VOL. 122 | NO. 97 | Friday, May 25, 2007
Habitat, MLGW Officials Work to Promote EcoBUILD Initiative
By Eric Smith
SAY CHEESE: Tomika and Kenneth Robinson take a break from the construction of their Habitat for Humanity home at 680 Jennette Place. -- Photo Courtesy Of Habitat For Humanity
Most new homeowners experience sticker shock when they receive their initial utility bill, especially if they're moving from an apartment complex where the monthly rent included it.
But that never happened to Tiana Sanders, who moved into her first home last November.
She was among the first beneficiaries of a partnership between Habitat for Humanity of Greater Memphis and Memphis Light, Gas & Water Division (MLGW) that builds energy-efficient homes through an MLGW initiative called EcoBUILD.
Soon after moving in, Sanders got her first taste of how it works.
"I love it!" said Sanders, 27. "In the wintertime, it was warm in here - we didn't even have to use the heater that much. If you keep it at the temperature where it's supposed to be, it really helps the bill. The utility bill, at the most, was about $90."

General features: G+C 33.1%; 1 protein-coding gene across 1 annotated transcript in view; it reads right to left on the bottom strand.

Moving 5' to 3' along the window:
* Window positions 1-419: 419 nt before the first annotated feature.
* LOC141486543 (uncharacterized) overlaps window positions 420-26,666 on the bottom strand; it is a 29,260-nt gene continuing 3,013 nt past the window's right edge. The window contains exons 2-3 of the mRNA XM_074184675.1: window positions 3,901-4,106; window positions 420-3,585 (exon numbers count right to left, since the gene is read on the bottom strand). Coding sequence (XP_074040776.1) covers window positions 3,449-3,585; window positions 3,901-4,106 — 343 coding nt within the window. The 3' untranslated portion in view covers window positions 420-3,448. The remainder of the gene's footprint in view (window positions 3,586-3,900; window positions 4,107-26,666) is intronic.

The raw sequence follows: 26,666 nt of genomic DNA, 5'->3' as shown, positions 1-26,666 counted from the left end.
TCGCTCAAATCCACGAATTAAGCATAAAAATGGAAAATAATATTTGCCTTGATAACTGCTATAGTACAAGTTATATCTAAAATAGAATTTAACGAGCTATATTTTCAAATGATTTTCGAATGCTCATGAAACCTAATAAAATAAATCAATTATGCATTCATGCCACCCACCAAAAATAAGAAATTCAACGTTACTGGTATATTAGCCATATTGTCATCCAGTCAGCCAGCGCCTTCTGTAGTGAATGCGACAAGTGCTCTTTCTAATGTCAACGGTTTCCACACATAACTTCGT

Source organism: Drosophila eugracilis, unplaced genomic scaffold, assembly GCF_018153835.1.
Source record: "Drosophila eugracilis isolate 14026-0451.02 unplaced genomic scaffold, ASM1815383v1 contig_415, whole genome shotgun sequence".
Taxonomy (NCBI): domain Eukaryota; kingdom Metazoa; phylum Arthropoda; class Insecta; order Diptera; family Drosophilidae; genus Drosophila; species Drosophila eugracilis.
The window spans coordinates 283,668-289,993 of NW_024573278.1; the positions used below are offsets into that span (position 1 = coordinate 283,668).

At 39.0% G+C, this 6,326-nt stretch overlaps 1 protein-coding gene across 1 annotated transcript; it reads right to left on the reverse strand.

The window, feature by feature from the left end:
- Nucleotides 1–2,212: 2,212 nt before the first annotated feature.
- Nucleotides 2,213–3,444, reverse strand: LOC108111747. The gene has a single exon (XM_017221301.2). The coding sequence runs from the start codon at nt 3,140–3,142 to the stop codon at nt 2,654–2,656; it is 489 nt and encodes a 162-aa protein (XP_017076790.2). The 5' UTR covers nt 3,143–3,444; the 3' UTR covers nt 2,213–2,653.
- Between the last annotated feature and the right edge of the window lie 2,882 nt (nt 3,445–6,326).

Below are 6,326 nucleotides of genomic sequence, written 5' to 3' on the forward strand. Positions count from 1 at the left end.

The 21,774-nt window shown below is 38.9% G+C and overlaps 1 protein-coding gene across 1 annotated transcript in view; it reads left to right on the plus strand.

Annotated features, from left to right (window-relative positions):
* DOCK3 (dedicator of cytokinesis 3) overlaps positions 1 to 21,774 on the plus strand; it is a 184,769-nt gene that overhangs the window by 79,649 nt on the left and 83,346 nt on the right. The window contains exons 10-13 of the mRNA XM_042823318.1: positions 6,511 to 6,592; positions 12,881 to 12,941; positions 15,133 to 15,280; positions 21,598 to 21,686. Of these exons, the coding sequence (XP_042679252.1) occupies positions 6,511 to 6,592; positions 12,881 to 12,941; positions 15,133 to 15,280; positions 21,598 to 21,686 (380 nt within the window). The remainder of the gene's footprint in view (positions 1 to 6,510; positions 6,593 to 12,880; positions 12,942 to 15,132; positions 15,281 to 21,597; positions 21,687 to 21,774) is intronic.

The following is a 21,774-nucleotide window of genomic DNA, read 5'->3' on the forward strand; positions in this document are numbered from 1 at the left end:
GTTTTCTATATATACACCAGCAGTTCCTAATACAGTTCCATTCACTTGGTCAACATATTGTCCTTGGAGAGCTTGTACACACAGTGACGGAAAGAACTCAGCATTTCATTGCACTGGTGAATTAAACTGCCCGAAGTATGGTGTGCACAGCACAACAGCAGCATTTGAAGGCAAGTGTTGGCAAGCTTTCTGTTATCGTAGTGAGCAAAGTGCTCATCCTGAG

Upping disposable income
Lower utility bills are a central benefit of EcoBUILD, which reduces a home's energy consumption and environmental footprint through better building materials and practices, MLGW and Habitat officials said.
For example, EcoBUILD standards call for a high-efficiency HVAC system; double-paned windows with a film between them that reduces heat loss or gain; higher levels of insulation; ceiling fans in all non-dining rooms; a radiant barrier for the roof to keep the house cool or warm; and better sealing around windows, doors and pipes.
"It's a lot of things that are normally not done on the typical house," said Harold Walker, construction administration manager for Habitat's local chapter. "But in the long run, (these features) save the homeowner considerably."
EcoBUILD homes typically consume about 34 percent less electricity and 56 percent less natural gas, according to MLGW.
EcoBUILD materials do cost more, however - about $3,000 for the typical Habitat house. So MLGW has awarded Habitat a $20,000 grant to cover those costs for 12 new homes this year. This is the second year for the grant, which is being coupled with money from Panhandle Energy of Texas to complete the homes using EcoBUILD standards.
PERPETUAL BARGAIN: Lower utility bills are a central benefit of the MLGW initiative EcoBUILD, which reduces a home's energy consumption and environmental footprint through better building materials and practices. -- Photo Courtesy Of Habitat For Humanity
"It's a way to enable the organization to create some more energy-efficient homes compared to the typical construction standards," said Becky Williamson, marketing coordinator at MLGW. "With EcoBUILD we improve upon typical construction practices and local codes."
Spending and saving